Date of Award:
Master of Science (MS)
Department name when degree awarded
Fisheries and Wildlife Ecology
Michael R. Conover
During 1993- 1994, I investigated wildlife depredation at Intermountain West fish hatcheries to quantify losses, determined the reliability of bioenergetics models and hatchery manager perceptions to predict losses, and investigated the effectiveness of simple control measures. I observed predators and surveyed managers to quantify the extent of depredation losses and to identify the species responsible. Great blue herons (Ardea herodias), black-crowned night herons (Nycticorax nycticorax), ospreys (Pandion haliaetus), and California gulls (Larus californicus) were the most significant predators of hatchery fish in the field study, and were perceived as such by hatchery managers. Losses to avian predators at two hatcheries were 7.0% and 0.6% of annual production based on my observational data, but hatchery managers believed depredation losses were 15% at each hatchery.
I estimated the consumption of rainbow trout (Oncorhynchus mykiss) by great blue herons using bioenergetics models of existence metabolism, existence metabolism plus reproductive costs, and field metabolic rate. compared the model-based predictions to observed consumption rates of free-ranging herons foraging at a fish hatchery. The fish consumption predicted by the existence metabolism model and observed consumption were similar from October- June. During the breeding season, observed consumption was higher than consumption predicted by the existence metabolism model but lower than that expected from the energy requirements for breeding individuals. This result was expected given that only a portion of the bird population was breeding. Although consumption predicted by the field metabolic rate differed significantly from observed consumption for more months than the existence metabolism models, predicted annual consumption from field metabolic rate and observed annual consumption were not signliJcantly different (.E < 0.05). Peak observed consumption occurred during August and September and was predicted by the model. Performance of the three models may be improved with estimates of population structure and more reliable population estimates.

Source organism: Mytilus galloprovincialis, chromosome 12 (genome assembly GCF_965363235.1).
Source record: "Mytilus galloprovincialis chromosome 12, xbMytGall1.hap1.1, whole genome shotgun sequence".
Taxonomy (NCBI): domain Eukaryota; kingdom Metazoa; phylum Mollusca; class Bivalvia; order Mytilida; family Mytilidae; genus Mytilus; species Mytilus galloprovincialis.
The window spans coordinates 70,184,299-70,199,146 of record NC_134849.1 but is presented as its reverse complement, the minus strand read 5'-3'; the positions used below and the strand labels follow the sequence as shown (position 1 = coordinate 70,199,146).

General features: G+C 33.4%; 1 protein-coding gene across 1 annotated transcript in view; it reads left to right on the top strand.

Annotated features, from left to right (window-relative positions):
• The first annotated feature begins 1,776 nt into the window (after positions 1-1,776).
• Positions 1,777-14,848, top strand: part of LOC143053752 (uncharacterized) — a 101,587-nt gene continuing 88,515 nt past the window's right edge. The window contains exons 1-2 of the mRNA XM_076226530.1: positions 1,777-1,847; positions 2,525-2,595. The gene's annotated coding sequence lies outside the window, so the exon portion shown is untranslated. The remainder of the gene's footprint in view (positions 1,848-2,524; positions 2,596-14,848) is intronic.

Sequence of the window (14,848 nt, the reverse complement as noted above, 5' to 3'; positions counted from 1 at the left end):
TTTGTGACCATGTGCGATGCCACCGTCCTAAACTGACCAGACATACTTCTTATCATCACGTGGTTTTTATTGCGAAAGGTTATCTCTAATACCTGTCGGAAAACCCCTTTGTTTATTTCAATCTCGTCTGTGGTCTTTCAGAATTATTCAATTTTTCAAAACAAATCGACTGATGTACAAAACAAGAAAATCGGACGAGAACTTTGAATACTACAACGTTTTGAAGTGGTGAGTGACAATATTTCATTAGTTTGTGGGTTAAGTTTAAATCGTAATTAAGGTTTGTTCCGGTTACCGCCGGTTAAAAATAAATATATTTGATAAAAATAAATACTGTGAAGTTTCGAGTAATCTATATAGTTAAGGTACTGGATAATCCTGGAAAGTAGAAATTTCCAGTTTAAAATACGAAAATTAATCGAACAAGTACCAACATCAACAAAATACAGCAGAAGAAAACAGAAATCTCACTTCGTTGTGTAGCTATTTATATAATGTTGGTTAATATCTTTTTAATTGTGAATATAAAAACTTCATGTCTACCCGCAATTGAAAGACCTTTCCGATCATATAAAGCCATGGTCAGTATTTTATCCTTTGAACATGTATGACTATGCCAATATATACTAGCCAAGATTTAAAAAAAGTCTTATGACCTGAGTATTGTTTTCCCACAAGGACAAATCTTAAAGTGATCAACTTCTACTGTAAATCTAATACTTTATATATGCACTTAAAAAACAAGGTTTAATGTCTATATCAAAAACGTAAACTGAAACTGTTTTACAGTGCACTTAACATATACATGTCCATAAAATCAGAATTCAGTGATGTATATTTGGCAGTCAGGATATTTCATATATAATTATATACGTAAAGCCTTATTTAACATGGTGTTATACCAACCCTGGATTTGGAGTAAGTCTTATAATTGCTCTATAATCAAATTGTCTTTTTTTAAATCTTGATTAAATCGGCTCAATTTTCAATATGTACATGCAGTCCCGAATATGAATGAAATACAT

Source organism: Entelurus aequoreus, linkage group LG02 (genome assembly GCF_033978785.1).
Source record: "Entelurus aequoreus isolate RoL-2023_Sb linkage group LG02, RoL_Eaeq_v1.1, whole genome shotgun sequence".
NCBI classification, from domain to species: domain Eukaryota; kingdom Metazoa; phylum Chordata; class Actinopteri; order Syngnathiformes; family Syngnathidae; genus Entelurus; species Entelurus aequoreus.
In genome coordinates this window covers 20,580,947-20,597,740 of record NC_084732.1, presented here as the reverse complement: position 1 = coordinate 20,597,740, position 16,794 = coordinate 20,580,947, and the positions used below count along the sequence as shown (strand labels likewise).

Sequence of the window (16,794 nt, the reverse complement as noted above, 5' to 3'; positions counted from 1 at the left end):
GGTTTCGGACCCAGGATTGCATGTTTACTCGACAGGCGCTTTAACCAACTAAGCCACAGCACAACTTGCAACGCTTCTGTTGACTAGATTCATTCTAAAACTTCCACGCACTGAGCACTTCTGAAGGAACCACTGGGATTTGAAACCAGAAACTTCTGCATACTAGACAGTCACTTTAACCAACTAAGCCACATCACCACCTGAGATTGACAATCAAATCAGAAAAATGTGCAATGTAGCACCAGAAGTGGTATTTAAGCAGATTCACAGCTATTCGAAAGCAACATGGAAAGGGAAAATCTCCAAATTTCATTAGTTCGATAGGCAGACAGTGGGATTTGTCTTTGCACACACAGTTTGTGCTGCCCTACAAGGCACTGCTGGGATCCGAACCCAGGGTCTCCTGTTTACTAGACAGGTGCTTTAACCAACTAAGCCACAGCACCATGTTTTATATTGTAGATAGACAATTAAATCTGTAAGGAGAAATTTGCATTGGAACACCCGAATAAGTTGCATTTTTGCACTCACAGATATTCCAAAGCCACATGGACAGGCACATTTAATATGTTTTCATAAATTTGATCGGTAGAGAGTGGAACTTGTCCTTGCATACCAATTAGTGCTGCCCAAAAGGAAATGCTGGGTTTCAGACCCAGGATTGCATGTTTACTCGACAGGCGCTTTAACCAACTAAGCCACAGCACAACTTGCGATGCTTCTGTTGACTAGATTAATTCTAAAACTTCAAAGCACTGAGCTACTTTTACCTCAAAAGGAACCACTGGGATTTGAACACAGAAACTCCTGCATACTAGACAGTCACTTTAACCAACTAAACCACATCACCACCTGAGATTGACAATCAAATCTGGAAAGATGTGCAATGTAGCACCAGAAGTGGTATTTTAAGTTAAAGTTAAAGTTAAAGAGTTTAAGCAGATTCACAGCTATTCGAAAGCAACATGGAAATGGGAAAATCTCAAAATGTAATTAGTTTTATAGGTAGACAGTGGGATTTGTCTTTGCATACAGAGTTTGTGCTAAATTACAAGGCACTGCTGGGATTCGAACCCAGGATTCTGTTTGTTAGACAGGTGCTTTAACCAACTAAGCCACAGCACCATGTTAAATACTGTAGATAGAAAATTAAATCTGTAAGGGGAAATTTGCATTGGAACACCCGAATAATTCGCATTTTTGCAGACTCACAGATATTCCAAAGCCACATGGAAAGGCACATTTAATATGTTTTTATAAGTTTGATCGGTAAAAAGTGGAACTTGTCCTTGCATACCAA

I evaluated the effectiveness of perimeter fencing in reducing heron depredation on fish raised in concrete raceways at a trout hatchery in Midway, Utah. Fences were constructed of single-strand monofilament line placed 20 cm above raceway walls. Fences had no impact on the number of birds foraging or their fish consumption rate.
Pitt, William C., "Evaluation of Wildlife Depredation at Fish Hatcheries in the Intermountain West" (1995). All Graduate Theses and Dissertations. 5311.
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